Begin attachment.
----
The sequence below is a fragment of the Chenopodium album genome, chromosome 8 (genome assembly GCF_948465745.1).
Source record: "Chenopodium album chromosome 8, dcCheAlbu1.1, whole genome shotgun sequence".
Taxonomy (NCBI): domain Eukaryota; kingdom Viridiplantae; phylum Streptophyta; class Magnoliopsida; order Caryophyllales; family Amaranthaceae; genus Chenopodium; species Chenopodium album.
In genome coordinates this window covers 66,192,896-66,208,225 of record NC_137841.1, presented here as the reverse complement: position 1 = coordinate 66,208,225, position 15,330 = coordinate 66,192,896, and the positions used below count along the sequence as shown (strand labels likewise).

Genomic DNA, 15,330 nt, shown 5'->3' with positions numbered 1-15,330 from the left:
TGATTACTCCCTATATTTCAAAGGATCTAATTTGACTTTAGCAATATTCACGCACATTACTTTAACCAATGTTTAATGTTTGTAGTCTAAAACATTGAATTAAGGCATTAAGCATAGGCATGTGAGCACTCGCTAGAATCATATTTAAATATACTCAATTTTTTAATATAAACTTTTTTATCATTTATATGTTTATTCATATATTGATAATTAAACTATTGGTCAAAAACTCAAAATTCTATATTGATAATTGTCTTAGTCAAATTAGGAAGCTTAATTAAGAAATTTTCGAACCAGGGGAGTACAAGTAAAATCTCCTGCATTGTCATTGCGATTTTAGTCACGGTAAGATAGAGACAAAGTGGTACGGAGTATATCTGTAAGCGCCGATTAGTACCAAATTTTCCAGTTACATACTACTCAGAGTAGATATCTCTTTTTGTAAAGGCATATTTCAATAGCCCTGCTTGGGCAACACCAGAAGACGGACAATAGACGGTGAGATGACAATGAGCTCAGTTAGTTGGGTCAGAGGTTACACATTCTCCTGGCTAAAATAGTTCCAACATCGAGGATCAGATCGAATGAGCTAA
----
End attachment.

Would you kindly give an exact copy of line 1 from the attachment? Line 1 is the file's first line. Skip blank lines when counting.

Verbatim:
The sequence below is a fragment of the Chenopodium album genome, chromosome 8 (genome assembly GCF_948465745.1).